Ron constantly complained about the workload. He was always telling his co-workers that he was so busy he was not sure when he would be able to get to the project they want. Week after week a new challenge was introduced.

HOW TO BE HAPPY AT WORKCan you relate? Have you ever noticed that the person that is usually the busiest in the office is the one who never complains and just keeps trudging the path? And the one who complains the most is never as busy as they like to think they are?

That brings me to this question. What makes you happy? And let’s keep this at work for now. Is it feeling valued? Or maybe it is the supportive environment you work in?

On the other hand, how important is the leadership in your organization? What about feeling like you are part of the collaborative effort to team success?


These are just some of the factors that Ranstad’s 2006 employee review researched. They found what made employees happy. There are variances by generation which makes for interesting leading of teams. For example 21% of Generation Y employees felt that collective commitment to objective made them happy while 34% of baby boomers felt this way. Pathways to personal growth showed that 29% of the mature generation felt it made them happy and a whopping 58% of Generation Y and 52% of Generation X felt this was important to making them happy.

So what does this mean to leaders of today? We are facing a very unique time in our history. For the next few years we will actually have four very different generations in the workforce at the same time.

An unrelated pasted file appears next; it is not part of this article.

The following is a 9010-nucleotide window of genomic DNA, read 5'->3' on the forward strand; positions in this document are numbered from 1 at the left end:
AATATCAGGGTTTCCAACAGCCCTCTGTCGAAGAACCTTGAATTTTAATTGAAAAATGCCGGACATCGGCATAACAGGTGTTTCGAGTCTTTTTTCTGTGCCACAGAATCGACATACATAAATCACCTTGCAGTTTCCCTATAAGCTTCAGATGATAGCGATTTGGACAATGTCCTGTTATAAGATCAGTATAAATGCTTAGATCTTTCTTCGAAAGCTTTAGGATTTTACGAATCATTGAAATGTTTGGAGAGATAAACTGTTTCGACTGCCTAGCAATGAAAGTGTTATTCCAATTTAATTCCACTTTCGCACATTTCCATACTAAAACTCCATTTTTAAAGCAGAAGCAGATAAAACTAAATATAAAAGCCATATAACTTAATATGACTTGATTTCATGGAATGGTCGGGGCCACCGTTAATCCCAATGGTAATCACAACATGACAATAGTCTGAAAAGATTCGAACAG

Why not have some fun in your organization? Go ahead and create your groups “Happiness Survey.” All you need to do is break down the employees by generation and have them rank their top five choices using a scoring system of 5 as most important to 1 as the least. Remind them this is how important each is to their happiness and not to how well it is accomplished.

Here are a few you may want to use:

  • Feeling Valued
  • Recognition an appreciation
  • Shared vision
  • Feeling like part of a team
  • Leadership I can relate to
  • Pathways to personal growth
  • Fitting into the culture
  • Capable co-workers
  • Supportive environment
  • Having friends at work

Does this mean that the different generations need to be lead differently? Quite frankly, to some degree, the answer is yes. Diversity training will soon include age diversity for the simple fact that different generations respond positively to different motivators.

When Kyle met Donna’s 12-year old daughter, Ashley, a few months ago he asked her about how many friends she emails regularly. Ashley responded by saying she hates email because it is too slow. Ashley prefers to text message. So imagine what it will be like as Ashley gets into the workforce in another few years. Baby Boomers better be learning how to send text messages or they may be out of the loop with the work force. Now on the flip side Generation Y employees will need to learn how to communicate with Boomers and Generation X if they want to advance in an established organization.

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